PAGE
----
I just want to address a couple of notes that have piqued my interest around the blogosphere in the past few days.
The Mariner Optimist has a note about the possible shift of Safeco Field from a pitcherâ€™s park to a hitterâ€™s park, or, at least a neutral park, based upon the second half surge in offense seen in the Northwest. While it is tempting to credit the new honeycomb-substance for improving the batterâ€™s eye and increasing offensive levels, it is far, far too early to make assumptions about this being a permanent change. Park Factors are often inconsistent on a year-to-year basis, simply due to sample size and varying factors (weather being a vital one), and breaking an already small sample size in half can lead to serious problems. To me, the fact that Safeco played as a hitterâ€™s park in the second half of 2003 is interesting, but we need a lot more evidence before we assume it will play that way in 2004. History shows that Safeco Field is a pitchers park, and the generally accepted reasons for this (heavy air, giant gaps in left center field, wind almost never blowing out) are unchanged. I have never believed the effects of the hitting backdrop was very significant, and I certainly donâ€™t see it as enough of a change to shift Safeco from being a predominantly pitcher-friendly park. It will be interesting to see how it plays in 2004, but at this point, the wisest assumption is to believe that it will again favor pitching.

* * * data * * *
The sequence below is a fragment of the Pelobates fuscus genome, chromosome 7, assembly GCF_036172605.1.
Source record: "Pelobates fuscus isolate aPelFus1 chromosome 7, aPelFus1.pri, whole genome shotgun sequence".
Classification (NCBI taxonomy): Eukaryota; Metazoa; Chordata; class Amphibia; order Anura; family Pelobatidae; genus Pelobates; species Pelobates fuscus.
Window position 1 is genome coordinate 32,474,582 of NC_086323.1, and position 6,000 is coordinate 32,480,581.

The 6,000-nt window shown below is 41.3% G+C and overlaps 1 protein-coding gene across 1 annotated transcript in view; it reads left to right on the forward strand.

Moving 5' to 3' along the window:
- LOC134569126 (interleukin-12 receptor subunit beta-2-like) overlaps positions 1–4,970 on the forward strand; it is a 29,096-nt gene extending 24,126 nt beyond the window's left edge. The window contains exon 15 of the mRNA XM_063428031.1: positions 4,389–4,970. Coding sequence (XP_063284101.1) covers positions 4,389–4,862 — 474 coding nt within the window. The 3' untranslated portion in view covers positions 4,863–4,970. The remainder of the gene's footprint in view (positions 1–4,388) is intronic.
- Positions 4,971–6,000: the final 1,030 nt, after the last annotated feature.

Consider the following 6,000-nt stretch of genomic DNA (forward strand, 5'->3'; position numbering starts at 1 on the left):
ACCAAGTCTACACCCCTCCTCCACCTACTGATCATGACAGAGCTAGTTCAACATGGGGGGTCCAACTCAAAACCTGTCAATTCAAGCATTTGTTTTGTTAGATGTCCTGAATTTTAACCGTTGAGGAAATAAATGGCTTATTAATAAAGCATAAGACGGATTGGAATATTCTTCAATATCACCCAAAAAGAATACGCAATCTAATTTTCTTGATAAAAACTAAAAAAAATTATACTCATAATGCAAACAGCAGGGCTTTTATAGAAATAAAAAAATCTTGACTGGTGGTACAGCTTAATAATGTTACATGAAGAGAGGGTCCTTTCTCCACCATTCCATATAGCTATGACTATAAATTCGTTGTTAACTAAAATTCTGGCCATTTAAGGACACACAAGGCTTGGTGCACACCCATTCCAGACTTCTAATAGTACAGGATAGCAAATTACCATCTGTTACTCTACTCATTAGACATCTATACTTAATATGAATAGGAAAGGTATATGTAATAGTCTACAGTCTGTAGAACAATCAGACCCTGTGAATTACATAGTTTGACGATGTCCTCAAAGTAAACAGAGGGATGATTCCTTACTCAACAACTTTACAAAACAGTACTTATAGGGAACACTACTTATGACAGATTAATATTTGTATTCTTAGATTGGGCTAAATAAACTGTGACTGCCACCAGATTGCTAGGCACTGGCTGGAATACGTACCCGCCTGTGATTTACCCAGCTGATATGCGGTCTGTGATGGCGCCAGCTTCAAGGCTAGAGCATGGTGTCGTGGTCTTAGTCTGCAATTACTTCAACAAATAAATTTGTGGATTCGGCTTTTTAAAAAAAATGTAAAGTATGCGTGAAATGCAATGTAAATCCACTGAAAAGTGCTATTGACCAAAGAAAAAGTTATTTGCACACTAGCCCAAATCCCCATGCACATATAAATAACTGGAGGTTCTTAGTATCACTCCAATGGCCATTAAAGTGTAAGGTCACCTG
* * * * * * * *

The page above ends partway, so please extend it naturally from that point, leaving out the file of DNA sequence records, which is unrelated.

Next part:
Benny Looper was quoted last week as saying â€œJose Lopez could play in the majors right now.â€ Technically, this is true. Jose Lopez has a pulse, is under contract to the Mariners, and will presumably bring his cleats and glove with him to spring training. He is physically capable of playing in the major leagues in 2004. However, that is entirely different from being able to perform at even a serviceable level. Lopez is a nice prospect, though at this point, he is more potential than performance. He has some skills and, with a wise development plan, could be an answer on the infield for the Mariners in several years. In reality, he shouldnâ€™t see Seattle until late 2005 at the earliest. History is extremely unkind to players of Lopezâ€™s skill-set being pushed to the majors quickly, and Mike Caruso should be the lesson here. Let Lopez begin 2004 back in Double-A San Antonio, and if he shows he can hit, consider moving him up at the all-star break. There is simply no reason to rush him to the show, and the odds of him actually helping the Mariners win games this year are somewhere between slim and none.